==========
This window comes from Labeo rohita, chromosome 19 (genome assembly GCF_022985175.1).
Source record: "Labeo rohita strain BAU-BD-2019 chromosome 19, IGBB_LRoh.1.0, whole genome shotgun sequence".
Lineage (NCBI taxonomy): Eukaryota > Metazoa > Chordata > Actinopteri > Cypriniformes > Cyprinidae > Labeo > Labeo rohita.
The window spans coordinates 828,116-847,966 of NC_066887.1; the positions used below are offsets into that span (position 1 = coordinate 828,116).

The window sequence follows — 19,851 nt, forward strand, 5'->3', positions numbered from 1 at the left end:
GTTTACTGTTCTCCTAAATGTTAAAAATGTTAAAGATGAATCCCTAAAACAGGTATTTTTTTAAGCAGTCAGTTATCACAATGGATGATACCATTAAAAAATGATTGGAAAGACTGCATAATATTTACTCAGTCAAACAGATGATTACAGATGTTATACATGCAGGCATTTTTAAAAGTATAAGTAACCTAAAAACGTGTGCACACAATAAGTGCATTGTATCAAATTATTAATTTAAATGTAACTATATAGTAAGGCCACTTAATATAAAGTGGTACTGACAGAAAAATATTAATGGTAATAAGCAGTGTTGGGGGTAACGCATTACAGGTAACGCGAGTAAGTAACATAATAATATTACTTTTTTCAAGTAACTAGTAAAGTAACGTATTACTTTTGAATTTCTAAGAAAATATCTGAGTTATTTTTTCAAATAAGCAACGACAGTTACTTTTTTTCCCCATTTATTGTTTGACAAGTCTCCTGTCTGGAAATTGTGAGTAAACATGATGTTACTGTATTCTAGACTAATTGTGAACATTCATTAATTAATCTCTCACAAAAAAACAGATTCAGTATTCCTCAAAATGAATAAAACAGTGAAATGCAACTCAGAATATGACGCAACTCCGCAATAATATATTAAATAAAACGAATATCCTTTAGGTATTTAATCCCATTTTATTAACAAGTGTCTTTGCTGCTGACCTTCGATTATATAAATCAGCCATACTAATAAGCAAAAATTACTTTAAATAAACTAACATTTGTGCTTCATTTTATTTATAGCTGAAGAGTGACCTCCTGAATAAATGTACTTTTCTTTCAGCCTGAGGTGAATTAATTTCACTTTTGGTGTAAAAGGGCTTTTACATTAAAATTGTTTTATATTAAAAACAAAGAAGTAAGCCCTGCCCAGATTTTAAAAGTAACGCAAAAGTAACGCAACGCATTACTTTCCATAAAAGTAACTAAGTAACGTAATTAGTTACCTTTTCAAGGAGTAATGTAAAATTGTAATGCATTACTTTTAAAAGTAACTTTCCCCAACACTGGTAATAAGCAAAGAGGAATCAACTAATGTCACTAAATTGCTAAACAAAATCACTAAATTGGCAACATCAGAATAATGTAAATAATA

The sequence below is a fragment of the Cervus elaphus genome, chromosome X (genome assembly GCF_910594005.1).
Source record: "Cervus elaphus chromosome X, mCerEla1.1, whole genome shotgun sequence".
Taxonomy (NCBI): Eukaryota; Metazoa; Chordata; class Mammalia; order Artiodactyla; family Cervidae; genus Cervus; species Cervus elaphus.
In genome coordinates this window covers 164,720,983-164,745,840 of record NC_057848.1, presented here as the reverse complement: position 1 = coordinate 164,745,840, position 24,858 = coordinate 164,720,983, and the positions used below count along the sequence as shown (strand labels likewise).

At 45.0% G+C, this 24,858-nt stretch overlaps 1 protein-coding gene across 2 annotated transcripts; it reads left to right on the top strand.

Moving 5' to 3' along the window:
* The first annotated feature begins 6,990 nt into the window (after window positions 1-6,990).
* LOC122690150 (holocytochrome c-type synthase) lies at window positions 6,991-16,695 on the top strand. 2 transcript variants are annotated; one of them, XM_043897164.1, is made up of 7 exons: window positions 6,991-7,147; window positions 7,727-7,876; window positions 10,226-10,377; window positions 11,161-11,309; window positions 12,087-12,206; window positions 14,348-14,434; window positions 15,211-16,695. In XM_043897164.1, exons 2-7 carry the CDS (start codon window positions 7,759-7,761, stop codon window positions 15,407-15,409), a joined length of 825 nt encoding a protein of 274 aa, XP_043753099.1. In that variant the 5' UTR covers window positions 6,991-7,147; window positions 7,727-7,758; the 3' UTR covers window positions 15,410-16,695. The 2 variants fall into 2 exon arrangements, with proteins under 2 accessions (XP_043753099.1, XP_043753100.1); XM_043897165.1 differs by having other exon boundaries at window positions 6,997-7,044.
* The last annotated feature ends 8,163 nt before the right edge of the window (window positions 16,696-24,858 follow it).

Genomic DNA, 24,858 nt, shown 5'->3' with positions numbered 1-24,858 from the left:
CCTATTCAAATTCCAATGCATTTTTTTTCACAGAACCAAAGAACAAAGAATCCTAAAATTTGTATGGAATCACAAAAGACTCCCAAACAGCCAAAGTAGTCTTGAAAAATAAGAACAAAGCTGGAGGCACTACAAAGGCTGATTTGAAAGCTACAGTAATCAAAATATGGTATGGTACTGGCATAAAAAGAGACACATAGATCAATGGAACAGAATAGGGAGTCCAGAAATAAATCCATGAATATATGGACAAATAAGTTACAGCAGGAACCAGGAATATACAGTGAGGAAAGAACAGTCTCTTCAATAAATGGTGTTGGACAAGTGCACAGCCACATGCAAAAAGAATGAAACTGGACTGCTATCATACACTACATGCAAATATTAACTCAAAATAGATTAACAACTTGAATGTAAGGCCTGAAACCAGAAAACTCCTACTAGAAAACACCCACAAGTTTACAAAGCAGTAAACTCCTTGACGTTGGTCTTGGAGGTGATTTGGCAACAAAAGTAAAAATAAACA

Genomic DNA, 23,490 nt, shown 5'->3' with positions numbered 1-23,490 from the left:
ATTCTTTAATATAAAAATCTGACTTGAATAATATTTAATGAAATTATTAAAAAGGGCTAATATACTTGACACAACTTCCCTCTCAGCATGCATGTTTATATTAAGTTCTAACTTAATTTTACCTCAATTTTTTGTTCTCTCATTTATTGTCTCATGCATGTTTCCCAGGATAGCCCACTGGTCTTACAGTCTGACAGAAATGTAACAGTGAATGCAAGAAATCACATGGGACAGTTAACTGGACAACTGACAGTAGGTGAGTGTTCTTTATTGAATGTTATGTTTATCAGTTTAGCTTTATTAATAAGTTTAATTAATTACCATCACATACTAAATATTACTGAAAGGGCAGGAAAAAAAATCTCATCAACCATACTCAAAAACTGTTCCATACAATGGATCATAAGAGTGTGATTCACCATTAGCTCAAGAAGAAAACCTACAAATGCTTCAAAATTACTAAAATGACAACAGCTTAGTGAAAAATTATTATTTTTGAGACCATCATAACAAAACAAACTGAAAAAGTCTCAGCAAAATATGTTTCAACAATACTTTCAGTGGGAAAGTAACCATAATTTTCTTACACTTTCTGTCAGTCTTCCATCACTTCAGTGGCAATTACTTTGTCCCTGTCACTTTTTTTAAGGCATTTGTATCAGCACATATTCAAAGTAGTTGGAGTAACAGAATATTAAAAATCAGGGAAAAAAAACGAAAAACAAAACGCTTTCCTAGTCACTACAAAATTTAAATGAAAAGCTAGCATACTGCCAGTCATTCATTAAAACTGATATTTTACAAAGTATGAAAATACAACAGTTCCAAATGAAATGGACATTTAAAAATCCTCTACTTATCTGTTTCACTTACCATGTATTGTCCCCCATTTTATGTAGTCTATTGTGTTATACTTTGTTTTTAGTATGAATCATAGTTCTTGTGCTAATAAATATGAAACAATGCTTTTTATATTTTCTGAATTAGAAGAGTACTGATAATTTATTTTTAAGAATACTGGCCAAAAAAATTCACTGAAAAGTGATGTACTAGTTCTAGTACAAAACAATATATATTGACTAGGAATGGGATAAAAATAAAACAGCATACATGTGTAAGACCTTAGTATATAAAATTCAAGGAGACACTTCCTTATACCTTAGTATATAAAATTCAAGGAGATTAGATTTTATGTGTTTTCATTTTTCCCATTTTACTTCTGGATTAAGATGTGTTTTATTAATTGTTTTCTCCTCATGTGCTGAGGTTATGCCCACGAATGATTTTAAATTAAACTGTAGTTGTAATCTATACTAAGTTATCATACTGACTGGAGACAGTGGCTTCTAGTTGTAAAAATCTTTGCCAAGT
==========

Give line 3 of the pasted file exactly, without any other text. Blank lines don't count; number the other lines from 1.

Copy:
Lineage (NCBI taxonomy): Eukaryota > Metazoa > Chordata > Actinopteri > Cypriniformes > Cyprinidae > Labeo > Labeo rohita.